Mayor of Lima Susana Villarán Fights for Law and Order - and Her Job

March 6, 2013
By By Dan Collyns
The Guardian (March 4, 2013)

Faced with a vote to remove her, the city's first woman leader vows to battle on

With her hippyish air, easy smile and penchant for
	flowing scarves, Susana Villarán might have looked to
	her opponents like a soft touch. But from the moment
	she became Lima's first female mayor two years ago, she
	has upset the status quo, taking on vested interests
	and shaking up a city that is home to one third of
	Peru's 30 million people.
	
	So robust has she been in taking on rackets and cartels
	that operate the much-maligned transport system and
	wholesale markets that she has made enough enemies to
	threaten her tenure: later this month, voters will be
	balloted on whether to remove the mayor halfway through
	her term.
	
	A charismatic career human rights activist, Villarán,
	63, has nonetheless failed to win over a sizeable
	portion of Lima residents. Current polls indicate that
	a slight majority favour removing her, although her
	backers include the former UN secretary general, Javier
	Pérez de Cuéllar, the Peruvian president, Ollanta
	Humala, intellectuals and even the political party of
	Lourdes Flores, the opponent she beat to the mayoral
	office.
	
	But the opposition was there from the beginning,
	Villarán says. She had barely sat in the mayoral seat
	before her political enemies were plotting her
	downfall: "I was not invited to the party, I was not
	the one who was supposed to be in the mayor's office,"
	she said.
	
	Fernando Tuesta, a politics professor at Lima's La
	Católica University, agrees. "She'd barely won when
	groups, political parties and sectors of the media
	began a campaign against her," he said. But he adds
	that Villarán, the leader of the tiny Fuerza Social
	(Social Force) party, "didn't build the necessary
	political alliances, leaving her very isolated".
	
	Villarán insists she didn't want to use her term as a
	"trampoline for the presidency. I didn't come into
	politics to behave like that." That is why, she says,
	she did not shy away from tackling the city's thorniest
	issues. The public transport network is dominated by
	ramshackle buses known as "combis", which weave across
	lanes of traffic belching black diesel fumes and
	stopping wherever they like. About 300,000 taxi cabs
	further clog up Lima's arteries.
	
	"It's really a necessity for Lima after three decades
	of absolute informality, disorder and chaos to impose
	some order," she said. She is trying to get bus drivers
	who work long hours with no benefits and are paid
	according to the number of passengers to accept fixed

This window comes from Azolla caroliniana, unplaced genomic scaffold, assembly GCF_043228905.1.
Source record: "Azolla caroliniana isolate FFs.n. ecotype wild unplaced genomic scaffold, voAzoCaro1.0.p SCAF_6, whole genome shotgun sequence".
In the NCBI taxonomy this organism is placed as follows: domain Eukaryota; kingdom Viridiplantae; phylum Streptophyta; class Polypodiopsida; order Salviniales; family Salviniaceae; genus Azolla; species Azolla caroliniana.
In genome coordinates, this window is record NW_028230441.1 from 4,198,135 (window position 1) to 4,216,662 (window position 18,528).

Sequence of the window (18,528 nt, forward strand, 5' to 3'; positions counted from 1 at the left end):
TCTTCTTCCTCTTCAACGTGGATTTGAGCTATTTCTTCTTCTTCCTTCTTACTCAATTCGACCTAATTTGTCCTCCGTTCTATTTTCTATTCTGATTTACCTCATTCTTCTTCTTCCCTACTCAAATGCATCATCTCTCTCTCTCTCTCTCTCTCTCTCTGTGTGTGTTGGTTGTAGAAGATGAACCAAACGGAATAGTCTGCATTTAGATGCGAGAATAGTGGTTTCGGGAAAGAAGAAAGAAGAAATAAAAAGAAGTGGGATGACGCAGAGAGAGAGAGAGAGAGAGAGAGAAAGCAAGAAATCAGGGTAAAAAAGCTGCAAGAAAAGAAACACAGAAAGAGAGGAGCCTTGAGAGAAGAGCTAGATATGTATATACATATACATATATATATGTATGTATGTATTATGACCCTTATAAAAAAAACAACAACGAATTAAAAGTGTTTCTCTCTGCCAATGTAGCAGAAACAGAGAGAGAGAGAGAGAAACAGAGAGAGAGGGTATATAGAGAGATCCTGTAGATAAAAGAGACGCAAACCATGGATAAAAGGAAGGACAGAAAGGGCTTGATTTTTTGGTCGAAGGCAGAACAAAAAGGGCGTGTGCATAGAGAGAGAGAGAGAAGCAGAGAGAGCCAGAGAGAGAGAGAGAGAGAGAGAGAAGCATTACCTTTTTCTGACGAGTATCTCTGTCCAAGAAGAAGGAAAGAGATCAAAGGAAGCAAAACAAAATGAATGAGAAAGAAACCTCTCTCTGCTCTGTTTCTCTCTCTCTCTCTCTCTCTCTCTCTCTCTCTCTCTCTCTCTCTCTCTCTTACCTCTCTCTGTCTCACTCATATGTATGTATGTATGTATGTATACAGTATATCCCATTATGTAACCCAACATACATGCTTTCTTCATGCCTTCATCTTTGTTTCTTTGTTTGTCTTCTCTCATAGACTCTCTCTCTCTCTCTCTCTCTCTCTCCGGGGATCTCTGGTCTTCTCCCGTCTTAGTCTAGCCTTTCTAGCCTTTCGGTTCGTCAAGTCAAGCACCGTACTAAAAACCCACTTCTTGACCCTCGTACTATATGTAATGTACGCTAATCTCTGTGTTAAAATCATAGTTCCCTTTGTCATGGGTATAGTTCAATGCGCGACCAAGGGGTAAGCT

salaries. Taxi ranks will be installed to reduce
	congestion.
	
	Villarán also pushed ahead with a move that the city's
	mayors have shied away from for decades: relocating the
	Parada wholesale market, which resulted in deadly
	clashes with the police in October. Neither of these
	moves has made her popular with the estimated 70% of
	Peruvians who work in the unregulated, informal sector.
	There is also growing impatience to see infrastructure
	improvements, particularly in the city's poorer,
	outlying neighbourhoods.
	
	"Lima is paralysed, there are no concrete public works,
	no successful social programmes and crime is up," says
	Shadia Valdez, 24, a lawyer campaigning in the yellow
	colours of the campaign to remove Villarán.
	
	Marco Tulio Gutiérrez, a lawyer who has become the face
	of the anti-Villarán campaign, has capitalised on the
	perceived lack of construction: "The public disapproval
	for her mandate shows that people want physical public
	works. That's what a city like Lima needs. This lady
	has done absolutely nothing, just words, words, words,"
	he said.
	
	Villarán's supporters accuse Gutiérrez of being a
	frontman for her predecessor, Luis Castañeda, who left
	office with 85% approval after building joint public-
	private hospitals and hundreds of stairways in the
	city's poor outlying hillsides. Villarán insists she
	has invested more in infrastructure than Castañeda but
	admits "errors" in failing to publicise them.
	
	In the poor district of Villa María del Triunfo, where
	from a distance the homes look like multicoloured
	confetti scattered on an anthill, support for Villarán
	grows as walls and stairways are built. A park is also
	planned. "Neighbourhoods like ours have always been
	forgotten but Miss Susana is moving forward with the
	works," said resident Juana de la Sota, 67. "She's
	working out of love for the people, not out of love for
	her pocket! Let her finish the good works she's doing."
	
	In neighbouring Villa el Salvador, community leader
	Tony Palomino also supports Villarán. "This is a battle
	between honesty and corruption. It's that simple," he
	said.
	
	Coming into office, Villarán sought corruption charges
	against Castañeda. The former mayor is alleged to have
	diverted $10m in public funds into a phantom company.
	No charges have been brought.
	
	She has also enraged religious conservatives in the
	Catholic and evangelical churches by supporting gay
	rights and bringing in a bylaw prohibiting
	discrimination against the lesbian, gay, bisexual and
	transgender community (LGBTs).
	
	Faced with losing her job, Villarán realises she has
	stepped on a lot of political toes but, apart from
	having better communication, she says she would not
	have done anything differently.
	
	"I wanted to build a Lima that was more fair and just,"
	she reflects. "Perhaps it was too idealistic to want to
	be part of a process of transformation for the city."
	
	• This article was initially illustrated with an image
	of Villarán's rival, Lourdes Flores. This has been
	recitified.
	
	    © 2013 Guardian News and Media Limited or its
	    affiliated companies. All rights reserved.

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